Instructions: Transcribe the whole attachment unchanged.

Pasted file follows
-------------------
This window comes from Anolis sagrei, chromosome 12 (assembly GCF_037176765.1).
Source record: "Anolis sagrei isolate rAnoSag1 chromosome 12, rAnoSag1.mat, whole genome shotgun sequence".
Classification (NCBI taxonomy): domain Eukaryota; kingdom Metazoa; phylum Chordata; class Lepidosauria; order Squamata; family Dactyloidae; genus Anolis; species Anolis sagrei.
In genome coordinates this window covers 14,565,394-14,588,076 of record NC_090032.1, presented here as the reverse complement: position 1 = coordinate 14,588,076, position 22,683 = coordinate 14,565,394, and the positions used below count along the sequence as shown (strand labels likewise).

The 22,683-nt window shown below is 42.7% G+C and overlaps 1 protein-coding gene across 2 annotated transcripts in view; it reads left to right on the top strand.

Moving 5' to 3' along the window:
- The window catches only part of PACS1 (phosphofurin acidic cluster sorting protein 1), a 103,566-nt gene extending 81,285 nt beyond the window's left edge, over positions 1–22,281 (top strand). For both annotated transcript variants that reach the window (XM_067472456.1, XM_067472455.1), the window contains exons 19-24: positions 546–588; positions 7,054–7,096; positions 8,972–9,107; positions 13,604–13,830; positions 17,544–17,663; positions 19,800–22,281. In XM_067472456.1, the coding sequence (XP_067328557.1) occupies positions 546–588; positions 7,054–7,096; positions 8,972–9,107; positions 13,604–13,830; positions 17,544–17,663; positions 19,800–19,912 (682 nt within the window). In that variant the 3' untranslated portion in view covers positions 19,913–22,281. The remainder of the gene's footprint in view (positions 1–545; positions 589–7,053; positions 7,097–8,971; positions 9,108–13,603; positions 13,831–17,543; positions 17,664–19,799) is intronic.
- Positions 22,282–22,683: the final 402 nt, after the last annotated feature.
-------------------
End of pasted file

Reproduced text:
This window comes from Anolis sagrei, chromosome 12 (assembly GCF_037176765.1).
Source record: "Anolis sagrei isolate rAnoSag1 chromosome 12, rAnoSag1.mat, whole genome shotgun sequence".
Classification (NCBI taxonomy): domain Eukaryota; kingdom Metazoa; phylum Chordata; class Lepidosauria; order Squamata; family Dactyloidae; genus Anolis; species Anolis sagrei.
In genome coordinates this window covers 14,565,394-14,588,076 of record NC_090032.1, presented here as the reverse complement: position 1 = coordinate 14,588,076, position 22,683 = coordinate 14,565,394, and the positions used below count along the sequence as shown (strand labels likewise).

The 22,683-nt window shown below is 42.7% G+C and overlaps 1 protein-coding gene across 2 annotated transcripts in view; it reads left to right on the top strand.

Moving 5' to 3' along the window:
- The window catches only part of PACS1 (phosphofurin acidic cluster sorting protein 1), a 103,566-nt gene extending 81,285 nt beyond the window's left edge, over positions 1–22,281 (top strand). For both annotated transcript variants that reach the window (XM_067472456.1, XM_067472455.1), the window contains exons 19-24: positions 546–588; positions 7,054–7,096; positions 8,972–9,107; positions 13,604–13,830; positions 17,544–17,663; positions 19,800–22,281. In XM_067472456.1, the coding sequence (XP_067328557.1) occupies positions 546–588; positions 7,054–7,096; positions 8,972–9,107; positions 13,604–13,830; positions 17,544–17,663; positions 19,800–19,912 (682 nt within the window). In that variant the 3' untranslated portion in view covers positions 19,913–22,281. The remainder of the gene's footprint in view (positions 1–545; positions 589–7,053; positions 7,097–8,971; positions 9,108–13,603; positions 13,831–17,543; positions 17,664–19,799) is intronic.
- Positions 22,282–22,683: the final 402 nt, after the last annotated feature.